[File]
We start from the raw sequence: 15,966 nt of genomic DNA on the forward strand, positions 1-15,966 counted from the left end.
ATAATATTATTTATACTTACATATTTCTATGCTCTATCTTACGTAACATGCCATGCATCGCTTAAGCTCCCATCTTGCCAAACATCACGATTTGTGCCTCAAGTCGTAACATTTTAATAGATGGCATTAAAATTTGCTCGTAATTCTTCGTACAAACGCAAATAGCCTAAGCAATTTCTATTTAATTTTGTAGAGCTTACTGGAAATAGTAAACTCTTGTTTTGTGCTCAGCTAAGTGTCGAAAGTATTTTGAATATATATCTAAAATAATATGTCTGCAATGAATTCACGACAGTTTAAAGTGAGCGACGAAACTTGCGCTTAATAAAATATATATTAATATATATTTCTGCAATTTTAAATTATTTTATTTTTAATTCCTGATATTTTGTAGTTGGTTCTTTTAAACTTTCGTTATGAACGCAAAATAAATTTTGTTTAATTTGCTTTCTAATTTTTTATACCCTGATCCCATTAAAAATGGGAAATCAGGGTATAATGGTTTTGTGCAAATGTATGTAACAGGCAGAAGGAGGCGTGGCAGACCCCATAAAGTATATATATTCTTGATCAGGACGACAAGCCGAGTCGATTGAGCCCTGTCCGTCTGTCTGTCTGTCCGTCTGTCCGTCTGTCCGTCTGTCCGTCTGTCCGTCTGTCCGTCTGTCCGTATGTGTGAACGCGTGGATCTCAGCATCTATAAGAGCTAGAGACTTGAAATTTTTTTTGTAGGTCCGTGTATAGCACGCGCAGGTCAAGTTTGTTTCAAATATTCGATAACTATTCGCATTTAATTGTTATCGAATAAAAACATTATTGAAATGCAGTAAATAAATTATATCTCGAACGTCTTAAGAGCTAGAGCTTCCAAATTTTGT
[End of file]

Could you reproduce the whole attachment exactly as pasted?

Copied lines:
We start from the raw sequence: 15,966 nt of genomic DNA on the forward strand, positions 1-15,966 counted from the left end.
ATAATATTATTTATACTTACATATTTCTATGCTCTATCTTACGTAACATGCCATGCATCGCTTAAGCTCCCATCTTGCCAAACATCACGATTTGTGCCTCAAGTCGTAACATTTTAATAGATGGCATTAAAATTTGCTCGTAATTCTTCGTACAAACGCAAATAGCCTAAGCAATTTCTATTTAATTTTGTAGAGCTTACTGGAAATAGTAAACTCTTGTTTTGTGCTCAGCTAAGTGTCGAAAGTATTTTGAATATATATCTAAAATAATATGTCTGCAATGAATTCACGACAGTTTAAAGTGAGCGACGAAACTTGCGCTTAATAAAATATATATTAATATATATTTCTGCAATTTTAAATTATTTTATTTTTAATTCCTGATATTTTGTAGTTGGTTCTTTTAAACTTTCGTTATGAACGCAAAATAAATTTTGTTTAATTTGCTTTCTAATTTTTTATACCCTGATCCCATTAAAAATGGGAAATCAGGGTATAATGGTTTTGTGCAAATGTATGTAACAGGCAGAAGGAGGCGTGGCAGACCCCATAAAGTATATATATTCTTGATCAGGACGACAAGCCGAGTCGATTGAGCCCTGTCCGTCTGTCTGTCTGTCCGTCTGTCCGTCTGTCCGTCTGTCCGTCTGTCCGTCTGTCCGTCTGTCCGTATGTGTGAACGCGTGGATCTCAGCATCTATAAGAGCTAGAGACTTGAAATTTTTTTTGTAGGTCCGTGTATAGCACGCGCAGGTCAAGTTTGTTTCAAATATTCGATAACTATTCGCATTTAATTGTTATCGAATAAAAACATTATTGAAATGCAGTAAATAAATTATATCTCGAACGTCTTAAGAGCTAGAGCTTCCAAATTTTGT